Westminster wrangling distracts from ongoing economic woes

The ongoing cost of living crisis and domestic politics have dominated the agenda this week in the UK.

The bunting from last weekend’s spectacular Platinum Jubilee Celebrations hadn’t even been packed away before the news was out that the Prime Minister would face a vote of no confidence on Monday. We discussed this in an article yesterday, so we won’t go into detail here. Needless to say, the fallout from this has been going on all week.

The biggest shock this week was in the form of fuel prices. On Wednesday, prices saw their biggest one-day hike since 2005. The price of fuel has been climbing and breaking new records every week, however this week it broke the new milestone of being £100 to fill up the average car in the UK. Analysts are suggesting that the average price of £2 a litre is now close (as for the first time we’ve now seen a UK forecourt charging this price, £2.02 in Twickenham.)

This week also saw news of new government plans to help extend home ownership. It came more in the form of allowing people to buy existing properties rather than building new homes.

Moving to currencies, despite some minor fluctuations, Sterling remains in a similar position against the Euro compared to this time last week. The picture is very similar when looking at the Sterling-Dollar pairing.

This week saw some big data be released from multiple different countries. In China, we saw CPI figures rise by 2.1%. In Australia we saw an Interest Rate rise, in Japan we saw GDP figures that were better than expected and in the EU we saw plans announced for an Interest Rate rise for the first time in over a decade.

Later on this afternoon we can expect to see CPI data out of the USA.

To finish on a lighter note, the popular TV show Neighbours, a staple of many a British home wrapped up its final scene after 37 years of filming. One of its most famous and surprising fans was none other than HM the Queen Mother!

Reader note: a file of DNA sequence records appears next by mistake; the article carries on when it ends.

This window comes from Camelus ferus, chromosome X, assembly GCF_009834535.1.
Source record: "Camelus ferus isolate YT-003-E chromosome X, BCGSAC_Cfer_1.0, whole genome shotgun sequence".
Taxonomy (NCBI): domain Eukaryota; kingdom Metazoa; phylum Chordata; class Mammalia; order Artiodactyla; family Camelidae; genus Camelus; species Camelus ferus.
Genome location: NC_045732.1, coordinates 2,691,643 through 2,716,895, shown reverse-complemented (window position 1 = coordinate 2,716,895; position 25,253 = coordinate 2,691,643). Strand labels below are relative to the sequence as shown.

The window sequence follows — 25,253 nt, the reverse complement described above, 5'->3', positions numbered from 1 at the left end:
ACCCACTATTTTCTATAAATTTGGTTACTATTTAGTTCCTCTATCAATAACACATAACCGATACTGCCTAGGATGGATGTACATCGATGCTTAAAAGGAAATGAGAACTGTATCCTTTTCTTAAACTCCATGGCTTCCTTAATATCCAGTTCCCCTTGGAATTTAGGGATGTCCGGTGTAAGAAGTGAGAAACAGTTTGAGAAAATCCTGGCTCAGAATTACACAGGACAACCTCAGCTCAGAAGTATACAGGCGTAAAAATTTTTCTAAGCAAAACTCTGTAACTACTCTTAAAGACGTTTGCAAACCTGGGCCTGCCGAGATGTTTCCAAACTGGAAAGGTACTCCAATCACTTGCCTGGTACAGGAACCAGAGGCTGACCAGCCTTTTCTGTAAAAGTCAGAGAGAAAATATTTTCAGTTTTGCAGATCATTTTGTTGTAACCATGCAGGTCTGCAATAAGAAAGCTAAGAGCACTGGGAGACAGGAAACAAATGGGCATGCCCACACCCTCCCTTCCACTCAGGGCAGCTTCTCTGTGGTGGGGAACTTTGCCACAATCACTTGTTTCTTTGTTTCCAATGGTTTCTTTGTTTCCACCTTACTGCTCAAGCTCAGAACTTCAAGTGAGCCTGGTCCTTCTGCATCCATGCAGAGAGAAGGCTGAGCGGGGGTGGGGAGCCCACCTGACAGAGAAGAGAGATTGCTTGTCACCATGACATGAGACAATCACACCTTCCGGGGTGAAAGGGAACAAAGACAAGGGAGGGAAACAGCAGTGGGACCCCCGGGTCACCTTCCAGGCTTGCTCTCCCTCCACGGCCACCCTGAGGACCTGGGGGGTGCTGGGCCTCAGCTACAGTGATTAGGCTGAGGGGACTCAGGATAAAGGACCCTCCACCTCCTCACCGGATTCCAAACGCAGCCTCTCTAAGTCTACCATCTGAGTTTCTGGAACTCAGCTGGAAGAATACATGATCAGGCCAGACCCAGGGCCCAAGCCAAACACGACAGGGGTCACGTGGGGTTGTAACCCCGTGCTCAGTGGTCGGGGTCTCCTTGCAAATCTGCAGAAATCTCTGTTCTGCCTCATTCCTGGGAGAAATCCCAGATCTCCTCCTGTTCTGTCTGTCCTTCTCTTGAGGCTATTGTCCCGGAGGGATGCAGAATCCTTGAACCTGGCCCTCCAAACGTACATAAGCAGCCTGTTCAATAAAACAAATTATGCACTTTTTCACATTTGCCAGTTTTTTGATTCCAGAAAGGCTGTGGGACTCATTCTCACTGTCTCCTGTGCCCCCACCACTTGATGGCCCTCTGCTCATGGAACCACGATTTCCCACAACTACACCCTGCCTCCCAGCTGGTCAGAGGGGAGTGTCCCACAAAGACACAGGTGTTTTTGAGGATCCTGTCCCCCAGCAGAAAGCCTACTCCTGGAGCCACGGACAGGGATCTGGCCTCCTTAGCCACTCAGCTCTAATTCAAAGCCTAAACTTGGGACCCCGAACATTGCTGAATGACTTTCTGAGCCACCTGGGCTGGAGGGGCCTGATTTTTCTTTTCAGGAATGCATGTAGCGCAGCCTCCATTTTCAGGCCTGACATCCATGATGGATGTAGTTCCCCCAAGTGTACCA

Previous updates...

GDP falls for the second quarter in a row.

GDP falls for the second quarter in a row.

This week has been considerably quieter economic data front, perhaps a relief given the volume of negative news recently. US inflation figures were released on Wednesday with consumer prices rising 8.5% in July, the rate of increase has been calmed slightly as fuel prices fell. No increase was recorded in

BoE Governor: Expect 13%+ Inflation and a Recession!

BoE Governor: Expect 13%+ Inflation and a Recession!

The key update of the week is that the Bank of England has increased its interest rate by 0.5%, the largest increase since the Bank’s operational independence in 1997.  The rate rise comes on the back of a dismal economic forecast by the BoE that forecasted inflation rates of 13%

Fears of recession loom as inflation spirals and confidence declines

Fears of recession loom as inflation spirals and confidence declines

This week has been dominated by the fears of a looming recession following the release of key GDP and confidence data. Significant news was released on Thursday when it emerged that the US economy shrank for a second consecutive quarter. This technical recession is due to a 0.9% GDP contraction

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